In­dian Techies Skew­ered at H-1B Meet

Sen­ti­ment mostly ‘neg­a­tive’ at the meet or­gan­ised by US Cit­i­zen­ship & Im­mi­gra­tion Ser­vices

The Economic Times - - Disruption: Startups & Tech - Surabhi.Agar­wal @times­group.com

New Delhi: Pent up anger against out­sourc­ing, the H-1B visa pro­gramme and In­dian tech­nol­ogy work­ers spilled over dur­ing a re­cent re­view call or­gan­ised by a top US agency re­spon­si­ble for over­see­ing law­ful im­mi­gra­tion to the United States.

The ‘na­tional lis­ten­ing ses­sion’ call on July 26, or­gan­ised by US Cit­i­zen­ship and Im­mi­gra­tion Ser­vices (USCIS) as a part of Pres­i­dent Don­ald Trump’s re­view of the coun­try’s im­mi­gra­tion poli­cies, saw a wide va­ri­ety of par­tic­i­pants rang­ing from un­em­ployed Amer­i­can work­ers to ad­vo­cacy groups to tech­nol­ogy com­pa­nies. Ac­cord­ing to peo­ple who are aware of the dis­cus­sions on the call, the sen­ti­ment on the call was mostly “neg­a­tive” with many peo­ple com­ment­ing about ill prac­tices at In­dian out­sourc­ing com­pa­nies, and some even going on to say that that there is a mis­match be­tween how much com­pa­nies paid H-1B visa hold­ers and how much they make them­selves. For in­stance, one US worker on call and who was in charge of in­ter­view­ing H-1B and L-1 work­ers com­mented that most of the work­ers ap­ply­ing for these visas weren’t highly skilled and his rec­om­men­da­tion to USCIS was to be “stricter”. An­other US worker from a tech com­pany said he has se- en fraud hap­pen­ing and sug­gested that the US should hike visa fees to curb their mis­use.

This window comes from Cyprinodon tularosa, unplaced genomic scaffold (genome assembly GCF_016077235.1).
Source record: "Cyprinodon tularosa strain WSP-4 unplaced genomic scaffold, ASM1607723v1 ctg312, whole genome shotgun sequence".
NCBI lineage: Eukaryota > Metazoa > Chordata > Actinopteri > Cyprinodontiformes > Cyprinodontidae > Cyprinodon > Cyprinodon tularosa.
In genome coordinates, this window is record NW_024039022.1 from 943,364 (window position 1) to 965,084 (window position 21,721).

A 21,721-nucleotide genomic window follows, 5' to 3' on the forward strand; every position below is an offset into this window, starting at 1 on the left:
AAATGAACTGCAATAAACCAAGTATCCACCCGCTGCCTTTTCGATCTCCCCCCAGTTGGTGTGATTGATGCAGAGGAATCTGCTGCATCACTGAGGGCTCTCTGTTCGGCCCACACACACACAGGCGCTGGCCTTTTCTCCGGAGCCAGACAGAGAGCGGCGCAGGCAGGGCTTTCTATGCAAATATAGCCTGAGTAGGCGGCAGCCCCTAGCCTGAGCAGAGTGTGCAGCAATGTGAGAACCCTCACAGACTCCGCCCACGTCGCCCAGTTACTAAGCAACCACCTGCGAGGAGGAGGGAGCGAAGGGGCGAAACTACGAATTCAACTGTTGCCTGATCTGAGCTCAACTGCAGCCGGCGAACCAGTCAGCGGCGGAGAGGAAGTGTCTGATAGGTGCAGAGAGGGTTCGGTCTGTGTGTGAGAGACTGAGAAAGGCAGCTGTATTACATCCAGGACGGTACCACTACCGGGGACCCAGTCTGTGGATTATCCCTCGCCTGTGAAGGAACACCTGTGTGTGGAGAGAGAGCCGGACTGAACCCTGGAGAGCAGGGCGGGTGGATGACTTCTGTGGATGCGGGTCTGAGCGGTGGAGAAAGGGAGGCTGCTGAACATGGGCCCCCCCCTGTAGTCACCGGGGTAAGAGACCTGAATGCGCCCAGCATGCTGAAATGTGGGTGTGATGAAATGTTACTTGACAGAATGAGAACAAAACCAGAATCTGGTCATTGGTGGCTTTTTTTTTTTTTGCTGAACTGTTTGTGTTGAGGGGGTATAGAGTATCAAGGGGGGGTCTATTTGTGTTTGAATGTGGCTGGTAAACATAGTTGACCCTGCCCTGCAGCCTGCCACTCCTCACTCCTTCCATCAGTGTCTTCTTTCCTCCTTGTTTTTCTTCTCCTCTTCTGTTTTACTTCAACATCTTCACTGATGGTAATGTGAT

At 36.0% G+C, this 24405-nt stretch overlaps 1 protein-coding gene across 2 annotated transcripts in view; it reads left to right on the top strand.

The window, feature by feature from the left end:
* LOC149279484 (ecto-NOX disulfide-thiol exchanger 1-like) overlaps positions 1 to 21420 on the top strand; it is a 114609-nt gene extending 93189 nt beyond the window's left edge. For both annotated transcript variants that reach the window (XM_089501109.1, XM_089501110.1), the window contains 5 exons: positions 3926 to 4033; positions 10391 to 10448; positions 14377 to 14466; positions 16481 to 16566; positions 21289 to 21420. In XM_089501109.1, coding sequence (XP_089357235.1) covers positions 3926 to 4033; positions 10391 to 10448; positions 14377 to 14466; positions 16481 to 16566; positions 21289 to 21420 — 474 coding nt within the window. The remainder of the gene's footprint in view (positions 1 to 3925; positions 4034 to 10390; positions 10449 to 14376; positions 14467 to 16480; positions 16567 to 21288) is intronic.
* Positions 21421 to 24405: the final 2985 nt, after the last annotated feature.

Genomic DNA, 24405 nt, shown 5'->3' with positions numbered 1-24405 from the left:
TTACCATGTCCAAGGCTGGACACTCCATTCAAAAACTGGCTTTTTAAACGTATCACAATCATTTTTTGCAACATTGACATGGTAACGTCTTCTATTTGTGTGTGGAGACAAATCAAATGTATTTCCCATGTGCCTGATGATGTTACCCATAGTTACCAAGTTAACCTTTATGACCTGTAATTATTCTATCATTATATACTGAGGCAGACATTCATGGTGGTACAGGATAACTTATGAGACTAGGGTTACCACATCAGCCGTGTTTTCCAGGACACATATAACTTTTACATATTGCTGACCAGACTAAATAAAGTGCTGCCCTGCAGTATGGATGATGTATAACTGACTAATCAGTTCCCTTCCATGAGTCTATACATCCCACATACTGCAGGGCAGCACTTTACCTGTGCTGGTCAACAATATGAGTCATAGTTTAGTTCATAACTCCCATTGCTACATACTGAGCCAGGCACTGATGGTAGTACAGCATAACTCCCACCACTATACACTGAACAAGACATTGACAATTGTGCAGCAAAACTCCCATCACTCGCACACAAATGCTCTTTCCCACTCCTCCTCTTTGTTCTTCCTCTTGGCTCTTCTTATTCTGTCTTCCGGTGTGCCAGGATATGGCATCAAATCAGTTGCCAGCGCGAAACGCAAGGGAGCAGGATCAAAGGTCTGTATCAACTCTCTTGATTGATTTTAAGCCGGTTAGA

Out of the over 750 stake­hold­ers who joined the call, around 30 peo­ple of­fered com­ments. Call­ers were al­lowed to be anony­mous. Tran­scripts of such calls are gen­er­ally not made pub­lic. There were also in­di­vid­u­als who rep­re­sented un­em­ployed and re­placed US work­ers, as well as for­eign na­tion­als who may be in the US on var­i­ous em­ploy­ment-based visa pro­grammes, R Carter Langston, a spokesper­son for USCIS, told ET in an email re­sponse.

“I am not aware that spe­cific com­pa­nies or coun­tries were men­tioned dur­ing the call,” said Langston, adding that some In­dian-based com­pa­nies were rep­re­sented on the call.

How­ever, peo­ple track­ing US im­mi­gra­tion poli­cies ex­pressed dis­may at the tenor of dis­cus­sions. “I am ap­palled at and sad­dened by the anti-In­dian sen­ti­ments. Many of the neg­a­tive com­ments were specif­i­cally di­rected at In­dian com­pa­nies and In­dian H-1B work­ers,” Poorvi Chothani, a US-li­censed im­mi­gra­tion at­tor­ney, who is aware of the points raised dur­ing the call, told ET.

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